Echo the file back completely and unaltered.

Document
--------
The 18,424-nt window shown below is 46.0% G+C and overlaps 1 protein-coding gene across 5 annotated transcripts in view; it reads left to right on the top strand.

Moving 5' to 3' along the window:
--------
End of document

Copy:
The 18,424-nt window shown below is 46.0% G+C and overlaps 1 protein-coding gene across 5 annotated transcripts in view; it reads left to right on the top strand.

Moving 5' to 3' along the window: